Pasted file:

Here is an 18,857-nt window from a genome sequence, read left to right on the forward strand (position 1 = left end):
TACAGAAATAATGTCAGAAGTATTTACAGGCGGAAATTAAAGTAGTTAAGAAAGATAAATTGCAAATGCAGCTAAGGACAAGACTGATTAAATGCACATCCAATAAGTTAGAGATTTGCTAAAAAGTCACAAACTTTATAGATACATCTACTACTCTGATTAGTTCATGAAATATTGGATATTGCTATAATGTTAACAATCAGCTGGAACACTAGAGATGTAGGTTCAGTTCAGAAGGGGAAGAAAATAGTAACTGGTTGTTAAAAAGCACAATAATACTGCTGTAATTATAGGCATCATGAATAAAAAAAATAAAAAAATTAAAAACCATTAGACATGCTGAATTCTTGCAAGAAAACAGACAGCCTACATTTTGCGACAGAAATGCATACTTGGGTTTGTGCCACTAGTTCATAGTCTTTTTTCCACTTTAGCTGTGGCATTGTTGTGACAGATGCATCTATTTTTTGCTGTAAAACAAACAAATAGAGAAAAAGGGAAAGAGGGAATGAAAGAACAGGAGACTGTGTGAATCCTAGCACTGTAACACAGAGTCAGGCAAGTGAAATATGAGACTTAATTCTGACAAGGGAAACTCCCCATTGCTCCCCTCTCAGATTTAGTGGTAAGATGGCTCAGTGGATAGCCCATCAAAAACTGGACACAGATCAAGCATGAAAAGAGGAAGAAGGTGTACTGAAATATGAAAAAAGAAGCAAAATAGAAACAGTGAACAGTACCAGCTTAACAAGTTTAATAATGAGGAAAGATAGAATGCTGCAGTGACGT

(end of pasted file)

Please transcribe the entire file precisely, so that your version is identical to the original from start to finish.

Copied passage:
Here is an 18,857-nt window from a genome sequence, read left to right on the forward strand (position 1 = left end):
TACAGAAATAATGTCAGAAGTATTTACAGGCGGAAATTAAAGTAGTTAAGAAAGATAAATTGCAAATGCAGCTAAGGACAAGACTGATTAAATGCACATCCAATAAGTTAGAGATTTGCTAAAAAGTCACAAACTTTATAGATACATCTACTACTCTGATTAGTTCATGAAATATTGGATATTGCTATAATGTTAACAATCAGCTGGAACACTAGAGATGTAGGTTCAGTTCAGAAGGGGAAGAAAATAGTAACTGGTTGTTAAAAAGCACAATAATACTGCTGTAATTATAGGCATCATGAATAAAAAAAATAAAAAAATTAAAAACCATTAGACATGCTGAATTCTTGCAAGAAAACAGACAGCCTACATTTTGCGACAGAAATGCATACTTGGGTTTGTGCCACTAGTTCATAGTCTTTTTTCCACTTTAGCTGTGGCATTGTTGTGACAGATGCATCTATTTTTTGCTGTAAAACAAACAAATAGAGAAAAAGGGAAAGAGGGAATGAAAGAACAGGAGACTGTGTGAATCCTAGCACTGTAACACAGAGTCAGGCAAGTGAAATATGAGACTTAATTCTGACAAGGGAAACTCCCCATTGCTCCCCTCTCAGATTTAGTGGTAAGATGGCTCAGTGGATAGCCCATCAAAAACTGGACACAGATCAAGCATGAAAAGAGGAAGAAGGTGTACTGAAATATGAAAAAAGAAGCAAAATAGAAACAGTGAACAGTACCAGCTTAACAAGTTTAATAATGAGGAAAGATAGAATGCTGCAGTGACGT